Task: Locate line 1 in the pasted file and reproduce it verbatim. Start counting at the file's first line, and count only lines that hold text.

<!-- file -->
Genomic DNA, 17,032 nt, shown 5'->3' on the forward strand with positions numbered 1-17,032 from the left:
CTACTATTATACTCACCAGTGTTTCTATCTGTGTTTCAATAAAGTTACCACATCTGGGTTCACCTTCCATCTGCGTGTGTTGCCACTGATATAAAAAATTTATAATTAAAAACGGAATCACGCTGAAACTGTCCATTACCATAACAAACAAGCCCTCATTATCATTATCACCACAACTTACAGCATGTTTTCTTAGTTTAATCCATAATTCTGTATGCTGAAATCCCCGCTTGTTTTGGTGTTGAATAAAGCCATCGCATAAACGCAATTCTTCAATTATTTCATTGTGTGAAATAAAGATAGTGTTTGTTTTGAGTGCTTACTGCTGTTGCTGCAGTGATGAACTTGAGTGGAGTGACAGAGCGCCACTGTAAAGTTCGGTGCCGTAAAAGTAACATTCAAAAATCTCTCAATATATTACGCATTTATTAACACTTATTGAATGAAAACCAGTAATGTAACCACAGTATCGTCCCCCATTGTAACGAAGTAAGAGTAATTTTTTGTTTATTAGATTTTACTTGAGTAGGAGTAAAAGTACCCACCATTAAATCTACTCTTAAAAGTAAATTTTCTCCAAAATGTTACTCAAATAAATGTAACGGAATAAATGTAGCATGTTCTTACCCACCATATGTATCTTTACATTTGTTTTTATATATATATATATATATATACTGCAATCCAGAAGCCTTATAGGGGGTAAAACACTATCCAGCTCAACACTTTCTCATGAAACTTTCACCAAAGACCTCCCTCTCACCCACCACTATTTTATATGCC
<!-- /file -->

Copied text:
Genomic DNA, 17,032 nt, shown 5'->3' on the forward strand with positions numbered 1-17,032 from the left: